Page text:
Commissioned for Tatton Park Biennial, 2012, The Cartland Institute for Romance Research (CIFRR) explored the life and work of celebrity novelist Dame Barbara Cartland. The work created a new narrative in a mixed media installation which was part sculpture, part shrine, and part romance novella.
CIFRR synthesised the relationships between Dame Barbara Cartland, war time aviation, Tatton Park and 1990s British politics.
A prolific writer of romantic fiction, Cartland was a formidable woman, instrumental in the development of the troop carrying glider (stationed at Tatton), Conservative ‘Back to Basics’ policy and promoting the rights of children and travellers.
The project left clues: the chaise longue and paraphernalia inside the getaway van speak of romance and intrigue; the glider remade using the original plans and found materials at the artists’ studio; the narrated tale of love and adventure within Tatton Park suggesting Dame Barbara herself.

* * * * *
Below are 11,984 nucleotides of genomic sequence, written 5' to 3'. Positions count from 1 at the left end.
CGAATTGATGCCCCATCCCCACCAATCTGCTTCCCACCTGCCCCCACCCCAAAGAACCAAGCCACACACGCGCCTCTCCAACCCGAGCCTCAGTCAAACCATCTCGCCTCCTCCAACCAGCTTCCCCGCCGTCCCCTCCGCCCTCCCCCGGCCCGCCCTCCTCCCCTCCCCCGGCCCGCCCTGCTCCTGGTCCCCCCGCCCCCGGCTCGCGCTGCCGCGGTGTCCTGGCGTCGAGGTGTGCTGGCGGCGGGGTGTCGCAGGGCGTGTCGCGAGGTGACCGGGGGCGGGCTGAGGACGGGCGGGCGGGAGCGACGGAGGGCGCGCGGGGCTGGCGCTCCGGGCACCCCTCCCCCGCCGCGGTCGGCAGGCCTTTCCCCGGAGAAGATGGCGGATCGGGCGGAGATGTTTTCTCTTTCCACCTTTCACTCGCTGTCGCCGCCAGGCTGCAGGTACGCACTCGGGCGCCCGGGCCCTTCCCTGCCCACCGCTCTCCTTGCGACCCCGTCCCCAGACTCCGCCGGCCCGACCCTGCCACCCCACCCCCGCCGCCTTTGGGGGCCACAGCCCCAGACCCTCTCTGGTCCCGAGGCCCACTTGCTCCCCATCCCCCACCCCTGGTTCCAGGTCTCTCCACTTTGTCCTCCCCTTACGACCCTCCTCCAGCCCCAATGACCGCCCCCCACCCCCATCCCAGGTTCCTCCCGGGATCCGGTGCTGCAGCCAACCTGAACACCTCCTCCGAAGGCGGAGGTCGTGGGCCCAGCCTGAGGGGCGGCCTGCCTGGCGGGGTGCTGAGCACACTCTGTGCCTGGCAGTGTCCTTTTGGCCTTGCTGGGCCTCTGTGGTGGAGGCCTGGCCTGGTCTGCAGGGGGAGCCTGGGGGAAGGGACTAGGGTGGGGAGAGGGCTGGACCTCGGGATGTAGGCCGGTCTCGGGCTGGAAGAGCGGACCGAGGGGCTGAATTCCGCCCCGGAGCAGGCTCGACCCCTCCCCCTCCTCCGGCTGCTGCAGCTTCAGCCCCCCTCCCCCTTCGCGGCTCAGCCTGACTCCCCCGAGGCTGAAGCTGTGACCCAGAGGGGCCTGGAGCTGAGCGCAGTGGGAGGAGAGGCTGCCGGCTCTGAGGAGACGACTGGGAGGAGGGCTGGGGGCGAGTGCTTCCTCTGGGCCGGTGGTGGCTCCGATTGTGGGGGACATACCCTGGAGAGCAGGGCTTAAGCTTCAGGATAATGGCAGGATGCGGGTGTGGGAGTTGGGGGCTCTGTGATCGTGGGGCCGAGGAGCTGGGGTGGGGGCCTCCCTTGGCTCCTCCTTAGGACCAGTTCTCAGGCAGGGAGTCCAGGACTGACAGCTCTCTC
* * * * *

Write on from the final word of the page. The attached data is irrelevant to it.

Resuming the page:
The CIFRR research station featured a beautifully hand-crafted replica of the Colditz Cock, constructed by WWII prisoners of war as part of a daring escape plan. The glider also lends its name to artist’s limited edition novella, published exclusively for Tatton Park Biennial.
Supported by Manchester School of Art